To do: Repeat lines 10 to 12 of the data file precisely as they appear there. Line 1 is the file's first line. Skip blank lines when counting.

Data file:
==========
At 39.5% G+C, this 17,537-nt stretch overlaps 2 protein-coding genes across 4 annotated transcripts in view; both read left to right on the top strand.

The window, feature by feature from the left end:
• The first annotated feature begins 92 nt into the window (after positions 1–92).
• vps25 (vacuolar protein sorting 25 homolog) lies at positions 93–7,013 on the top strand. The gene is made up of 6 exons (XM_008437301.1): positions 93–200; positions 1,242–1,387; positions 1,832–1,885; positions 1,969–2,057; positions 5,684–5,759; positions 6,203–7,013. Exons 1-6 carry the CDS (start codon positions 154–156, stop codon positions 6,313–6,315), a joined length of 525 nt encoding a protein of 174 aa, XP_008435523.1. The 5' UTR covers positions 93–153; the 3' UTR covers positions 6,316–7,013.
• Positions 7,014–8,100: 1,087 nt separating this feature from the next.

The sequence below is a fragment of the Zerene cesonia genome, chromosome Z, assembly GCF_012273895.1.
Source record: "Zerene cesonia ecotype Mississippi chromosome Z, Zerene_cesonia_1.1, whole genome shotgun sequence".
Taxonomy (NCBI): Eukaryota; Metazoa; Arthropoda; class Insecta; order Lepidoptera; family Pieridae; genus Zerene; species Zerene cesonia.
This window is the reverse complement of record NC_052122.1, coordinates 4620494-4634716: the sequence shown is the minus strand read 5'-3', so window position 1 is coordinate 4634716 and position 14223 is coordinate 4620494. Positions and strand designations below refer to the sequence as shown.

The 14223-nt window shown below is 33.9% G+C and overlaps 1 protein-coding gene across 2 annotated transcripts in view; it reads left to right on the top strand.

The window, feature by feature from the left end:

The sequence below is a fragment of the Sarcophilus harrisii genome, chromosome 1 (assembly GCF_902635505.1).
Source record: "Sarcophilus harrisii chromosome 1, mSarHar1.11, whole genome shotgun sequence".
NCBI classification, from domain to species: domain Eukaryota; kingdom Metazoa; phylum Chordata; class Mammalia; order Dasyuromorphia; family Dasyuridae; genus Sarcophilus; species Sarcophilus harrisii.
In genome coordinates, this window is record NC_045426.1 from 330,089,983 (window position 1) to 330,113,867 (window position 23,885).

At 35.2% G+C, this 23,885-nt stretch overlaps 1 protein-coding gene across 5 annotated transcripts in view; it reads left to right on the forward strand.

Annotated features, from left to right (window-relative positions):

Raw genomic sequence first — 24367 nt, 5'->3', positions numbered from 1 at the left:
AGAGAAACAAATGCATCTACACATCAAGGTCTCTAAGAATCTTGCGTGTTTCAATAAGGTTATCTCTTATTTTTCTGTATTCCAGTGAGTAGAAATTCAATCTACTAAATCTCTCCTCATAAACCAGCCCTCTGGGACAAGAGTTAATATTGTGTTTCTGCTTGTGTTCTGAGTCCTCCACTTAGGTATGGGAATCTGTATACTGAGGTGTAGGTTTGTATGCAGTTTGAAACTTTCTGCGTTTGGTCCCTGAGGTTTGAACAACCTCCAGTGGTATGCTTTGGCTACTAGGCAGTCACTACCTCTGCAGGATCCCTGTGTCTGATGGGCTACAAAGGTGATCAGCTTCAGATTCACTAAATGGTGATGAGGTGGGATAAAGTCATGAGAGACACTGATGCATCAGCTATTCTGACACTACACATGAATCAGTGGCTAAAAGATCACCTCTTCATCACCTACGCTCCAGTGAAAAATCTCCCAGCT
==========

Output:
The 14223-nt window shown below is 33.9% G+C and overlaps 1 protein-coding gene across 2 annotated transcripts in view; it reads left to right on the top strand.

The window, feature by feature from the left end:

The sequence below is a fragment of the Sarcophilus harrisii genome, chromosome 1 (assembly GCF_902635505.1).